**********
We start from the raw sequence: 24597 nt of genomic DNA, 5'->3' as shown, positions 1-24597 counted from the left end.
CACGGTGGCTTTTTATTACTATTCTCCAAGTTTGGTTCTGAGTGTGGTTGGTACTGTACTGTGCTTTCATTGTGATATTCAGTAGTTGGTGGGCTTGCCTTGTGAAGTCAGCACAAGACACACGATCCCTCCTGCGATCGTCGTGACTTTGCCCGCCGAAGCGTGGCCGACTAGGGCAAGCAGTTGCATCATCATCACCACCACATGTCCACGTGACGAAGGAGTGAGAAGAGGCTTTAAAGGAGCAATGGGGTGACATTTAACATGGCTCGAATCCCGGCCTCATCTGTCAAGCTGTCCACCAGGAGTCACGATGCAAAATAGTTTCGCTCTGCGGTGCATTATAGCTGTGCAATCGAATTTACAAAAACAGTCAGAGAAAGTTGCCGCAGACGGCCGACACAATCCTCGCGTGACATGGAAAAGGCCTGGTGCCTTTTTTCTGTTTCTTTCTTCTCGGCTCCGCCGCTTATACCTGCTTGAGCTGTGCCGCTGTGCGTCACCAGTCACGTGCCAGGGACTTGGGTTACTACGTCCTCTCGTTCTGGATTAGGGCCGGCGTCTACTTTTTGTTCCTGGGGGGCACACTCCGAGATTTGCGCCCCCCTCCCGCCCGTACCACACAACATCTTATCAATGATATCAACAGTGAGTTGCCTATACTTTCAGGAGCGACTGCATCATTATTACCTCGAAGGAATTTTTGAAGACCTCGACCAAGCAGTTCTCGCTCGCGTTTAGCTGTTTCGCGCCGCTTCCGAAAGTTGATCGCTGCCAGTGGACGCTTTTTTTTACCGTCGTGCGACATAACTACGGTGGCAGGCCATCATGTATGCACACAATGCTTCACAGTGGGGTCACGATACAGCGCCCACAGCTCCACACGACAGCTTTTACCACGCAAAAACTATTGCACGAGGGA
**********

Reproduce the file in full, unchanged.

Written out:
We start from the raw sequence: 24597 nt of genomic DNA, 5'->3' as shown, positions 1-24597 counted from the left end.
CACGGTGGCTTTTTATTACTATTCTCCAAGTTTGGTTCTGAGTGTGGTTGGTACTGTACTGTGCTTTCATTGTGATATTCAGTAGTTGGTGGGCTTGCCTTGTGAAGTCAGCACAAGACACACGATCCCTCCTGCGATCGTCGTGACTTTGCCCGCCGAAGCGTGGCCGACTAGGGCAAGCAGTTGCATCATCATCACCACCACATGTCCACGTGACGAAGGAGTGAGAAGAGGCTTTAAAGGAGCAATGGGGTGACATTTAACATGGCTCGAATCCCGGCCTCATCTGTCAAGCTGTCCACCAGGAGTCACGATGCAAAATAGTTTCGCTCTGCGGTGCATTATAGCTGTGCAATCGAATTTACAAAAACAGTCAGAGAAAGTTGCCGCAGACGGCCGACACAATCCTCGCGTGACATGGAAAAGGCCTGGTGCCTTTTTTCTGTTTCTTTCTTCTCGGCTCCGCCGCTTATACCTGCTTGAGCTGTGCCGCTGTGCGTCACCAGTCACGTGCCAGGGACTTGGGTTACTACGTCCTCTCGTTCTGGATTAGGGCCGGCGTCTACTTTTTGTTCCTGGGGGGCACACTCCGAGATTTGCGCCCCCCTCCCGCCCGTACCACACAACATCTTATCAATGATATCAACAGTGAGTTGCCTATACTTTCAGGAGCGACTGCATCATTATTACCTCGAAGGAATTTTTGAAGACCTCGACCAAGCAGTTCTCGCTCGCGTTTAGCTGTTTCGCGCCGCTTCCGAAAGTTGATCGCTGCCAGTGGACGCTTTTTTTTACCGTCGTGCGACATAACTACGGTGGCAGGCCATCATGTATGCACACAATGCTTCACAGTGGGGTCACGATACAGCGCCCACAGCTCCACACGACAGCTTTTACCACGCAAAAACTATTGCACGAGGGA